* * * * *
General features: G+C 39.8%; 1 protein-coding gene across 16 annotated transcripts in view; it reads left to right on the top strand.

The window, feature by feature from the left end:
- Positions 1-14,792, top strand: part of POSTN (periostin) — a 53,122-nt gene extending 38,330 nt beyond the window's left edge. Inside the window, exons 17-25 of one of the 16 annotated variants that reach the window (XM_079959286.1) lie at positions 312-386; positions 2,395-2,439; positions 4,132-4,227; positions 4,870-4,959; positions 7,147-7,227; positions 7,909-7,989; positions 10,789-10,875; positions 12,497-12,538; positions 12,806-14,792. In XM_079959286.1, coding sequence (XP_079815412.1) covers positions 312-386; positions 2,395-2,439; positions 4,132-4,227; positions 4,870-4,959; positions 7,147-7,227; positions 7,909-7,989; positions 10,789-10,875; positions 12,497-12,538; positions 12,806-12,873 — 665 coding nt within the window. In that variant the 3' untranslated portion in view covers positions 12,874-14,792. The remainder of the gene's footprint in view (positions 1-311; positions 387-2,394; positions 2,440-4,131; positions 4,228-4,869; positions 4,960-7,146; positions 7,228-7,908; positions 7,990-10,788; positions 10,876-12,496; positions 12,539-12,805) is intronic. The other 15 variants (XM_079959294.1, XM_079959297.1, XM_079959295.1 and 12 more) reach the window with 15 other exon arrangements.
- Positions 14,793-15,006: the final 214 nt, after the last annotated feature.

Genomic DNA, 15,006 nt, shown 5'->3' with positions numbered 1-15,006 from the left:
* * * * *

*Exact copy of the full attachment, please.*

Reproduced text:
General features: G+C 39.8%; 1 protein-coding gene across 16 annotated transcripts in view; it reads left to right on the top strand.

The window, feature by feature from the left end:
- Positions 1-14,792, top strand: part of POSTN (periostin) — a 53,122-nt gene extending 38,330 nt beyond the window's left edge. Inside the window, exons 17-25 of one of the 16 annotated variants that reach the window (XM_079959286.1) lie at positions 312-386; positions 2,395-2,439; positions 4,132-4,227; positions 4,870-4,959; positions 7,147-7,227; positions 7,909-7,989; positions 10,789-10,875; positions 12,497-12,538; positions 12,806-14,792. In XM_079959286.1, coding sequence (XP_079815412.1) covers positions 312-386; positions 2,395-2,439; positions 4,132-4,227; positions 4,870-4,959; positions 7,147-7,227; positions 7,909-7,989; positions 10,789-10,875; positions 12,497-12,538; positions 12,806-12,873 — 665 coding nt within the window. In that variant the 3' untranslated portion in view covers positions 12,874-14,792. The remainder of the gene's footprint in view (positions 1-311; positions 387-2,394; positions 2,440-4,131; positions 4,228-4,869; positions 4,960-7,146; positions 7,228-7,908; positions 7,990-10,788; positions 10,876-12,496; positions 12,539-12,805) is intronic. The other 15 variants (XM_079959294.1, XM_079959297.1, XM_079959295.1 and 12 more) reach the window with 15 other exon arrangements.
- Positions 14,793-15,006: the final 214 nt, after the last annotated feature.

Genomic DNA, 15,006 nt, shown 5'->3' with positions numbered 1-15,006 from the left: